The Truth About Bankruptcy

Bankruptcy in Canada is often perceived as a quick escape route for those grappling with overwhelming debt. Yet, it’s essential to understand the truth about bankruptcy in Canada before making this significant decision. This guide will debunk common misconceptions and provide critical insights into the intricacies of the Canadian bankruptcy process.

Understanding Bankruptcy

Bankruptcy is a legal process that offers debt relief to individuals unable to pay their outstanding debts. However, bankruptcy isn’t a simple or cost-free solution. It involves fees, affects your credit rating, and becomes part of your public record. Thus, it’s crucial to consider all alternative debt solutions before resorting to bankruptcy.

Should you find yourself contemplating bankruptcy, consulting with a credit counsellor from a non-profit agency like SolveYourDebts.com can be invaluable. They can guide you through other viable options to avoid bankruptcy.

Does Bankruptcy Erase All Debts?

The truth about bankruptcy in Canada is that it doesn’t always erase all debts. Certain types of debt may persist post-bankruptcy, including:

 

  • Student loans not meeting the seven-year waiting period post-study (or five years under a hardship provision).
  • Child and spousal support.
  • Court-ordered fines and restitution payments.
  • Damages awarded for intentional bodily harm or sexual assault.
  • Debts resulting from fraud or theft.
  • Specific government overpayments.

 

Costs of Declaring Bankruptcy

Bankruptcy isn’t a free ticket out of debt. The costs associated with the process depend on your earnings, family size, and assets, including your surplus income. Administrative costs such as court fees, mailing costs, and government filing fees are often incorporated into your overall monthly payments.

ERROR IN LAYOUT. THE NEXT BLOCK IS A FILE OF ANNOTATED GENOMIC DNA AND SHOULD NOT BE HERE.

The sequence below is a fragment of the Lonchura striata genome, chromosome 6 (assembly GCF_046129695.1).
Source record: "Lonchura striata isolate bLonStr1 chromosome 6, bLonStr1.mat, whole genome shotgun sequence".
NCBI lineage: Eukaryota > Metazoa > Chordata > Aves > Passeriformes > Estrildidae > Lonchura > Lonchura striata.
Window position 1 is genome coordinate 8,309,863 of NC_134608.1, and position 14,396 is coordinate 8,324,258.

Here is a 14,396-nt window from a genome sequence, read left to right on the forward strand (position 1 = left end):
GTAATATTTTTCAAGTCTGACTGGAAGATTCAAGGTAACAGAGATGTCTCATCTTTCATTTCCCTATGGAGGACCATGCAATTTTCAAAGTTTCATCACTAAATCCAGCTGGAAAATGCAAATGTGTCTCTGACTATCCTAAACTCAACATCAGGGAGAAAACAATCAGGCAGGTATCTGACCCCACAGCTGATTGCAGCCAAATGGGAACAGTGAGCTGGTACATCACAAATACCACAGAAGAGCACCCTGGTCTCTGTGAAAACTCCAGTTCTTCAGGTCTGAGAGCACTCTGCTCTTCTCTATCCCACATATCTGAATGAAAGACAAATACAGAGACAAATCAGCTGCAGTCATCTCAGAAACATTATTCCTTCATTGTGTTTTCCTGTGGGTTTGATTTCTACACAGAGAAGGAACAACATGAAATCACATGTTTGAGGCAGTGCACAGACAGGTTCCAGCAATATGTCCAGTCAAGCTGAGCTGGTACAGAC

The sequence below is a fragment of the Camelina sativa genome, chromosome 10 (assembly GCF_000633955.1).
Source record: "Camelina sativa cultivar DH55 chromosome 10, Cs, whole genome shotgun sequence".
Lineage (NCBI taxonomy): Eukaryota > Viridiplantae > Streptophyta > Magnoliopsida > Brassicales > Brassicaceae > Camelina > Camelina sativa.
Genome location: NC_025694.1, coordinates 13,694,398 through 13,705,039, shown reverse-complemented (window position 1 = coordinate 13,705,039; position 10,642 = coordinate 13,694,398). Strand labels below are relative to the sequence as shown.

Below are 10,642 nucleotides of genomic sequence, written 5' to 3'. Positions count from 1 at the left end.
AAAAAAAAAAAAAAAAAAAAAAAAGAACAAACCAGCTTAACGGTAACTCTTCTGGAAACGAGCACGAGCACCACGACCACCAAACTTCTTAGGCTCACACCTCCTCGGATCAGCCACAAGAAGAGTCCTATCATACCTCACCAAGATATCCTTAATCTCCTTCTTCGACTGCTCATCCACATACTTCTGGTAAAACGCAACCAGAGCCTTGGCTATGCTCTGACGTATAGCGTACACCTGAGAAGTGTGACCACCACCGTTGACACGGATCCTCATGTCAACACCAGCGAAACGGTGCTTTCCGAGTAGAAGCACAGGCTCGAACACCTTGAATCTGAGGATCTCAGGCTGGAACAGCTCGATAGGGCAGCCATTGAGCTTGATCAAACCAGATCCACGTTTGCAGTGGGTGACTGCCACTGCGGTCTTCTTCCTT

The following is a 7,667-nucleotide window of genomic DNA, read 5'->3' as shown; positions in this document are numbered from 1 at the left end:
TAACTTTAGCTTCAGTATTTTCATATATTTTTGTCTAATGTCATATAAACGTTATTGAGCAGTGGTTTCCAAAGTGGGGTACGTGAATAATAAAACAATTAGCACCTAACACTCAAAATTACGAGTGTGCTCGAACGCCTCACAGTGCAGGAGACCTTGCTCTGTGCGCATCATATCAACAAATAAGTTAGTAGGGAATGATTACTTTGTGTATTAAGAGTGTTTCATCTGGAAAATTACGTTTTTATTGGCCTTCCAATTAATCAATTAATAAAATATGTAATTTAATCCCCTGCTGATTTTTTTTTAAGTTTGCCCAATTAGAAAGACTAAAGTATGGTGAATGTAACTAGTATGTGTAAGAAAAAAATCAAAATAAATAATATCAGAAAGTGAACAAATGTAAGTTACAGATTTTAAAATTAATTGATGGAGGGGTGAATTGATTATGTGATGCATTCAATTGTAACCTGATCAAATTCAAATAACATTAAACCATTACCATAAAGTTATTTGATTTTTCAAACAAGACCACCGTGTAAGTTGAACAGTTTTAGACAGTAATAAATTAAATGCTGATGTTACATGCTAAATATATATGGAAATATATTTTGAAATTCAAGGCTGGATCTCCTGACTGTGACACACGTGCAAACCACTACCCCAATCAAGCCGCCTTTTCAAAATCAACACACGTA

What Happens to My House in Bankruptcy?

The truth about bankruptcy in Canada is that you could lose your house if it has substantial equity. Equity is the difference between the value of your home and the outstanding mortgage. Depending on the equity, the bankruptcy trustee may seize and sell the house or arrange for you to repay the equity. Laws regarding houses in bankruptcy vary across provinces.

The Status of Student Loans in Bankruptcy

Student loans are not immediately eliminated during bankruptcy. Two waiting periods must lapse before student loan debt can be absolved:

 

  • Seven years from the end of your education.
  • Five years from the end of your education in instances of extreme hardship.

 

The Impact of Bankruptcy on Taxes

Your bankruptcy trustee will handle your income tax return during the bankruptcy process. They will file a return for the year preceding the bankruptcy and for the period from January 1 until the day before filing for bankruptcy. Any refunds or tax credits will be directed to the trustee and form part of your estate.

Influence of Bankruptcy on Your Spouse

Your spouse will only be liable for debts they have co-signed. If you both share a loan or credit card account, the debt legally belongs to both of you. However, your bankruptcy can indirectly affect your spouse when rebuilding credit, impacting eligibility to co-sign or secure credit, or leading to higher interest rates.

Seeking Help with Debt

If you’re unsure whether bankruptcy is the right route for you, reach out to us for a confidential consultation. We have been assisting consumers with debt relief since 1994 and are committed to helping you make the best decision for your financial health.

Unraveling the truth about bankruptcy in Canada can be a daunting task, but understanding these aspects can help you make an informed decision. Remember, bankruptcy is a significant step with long-term implications. It’s crucial to weigh all your options and seek professional advice before proceeding.

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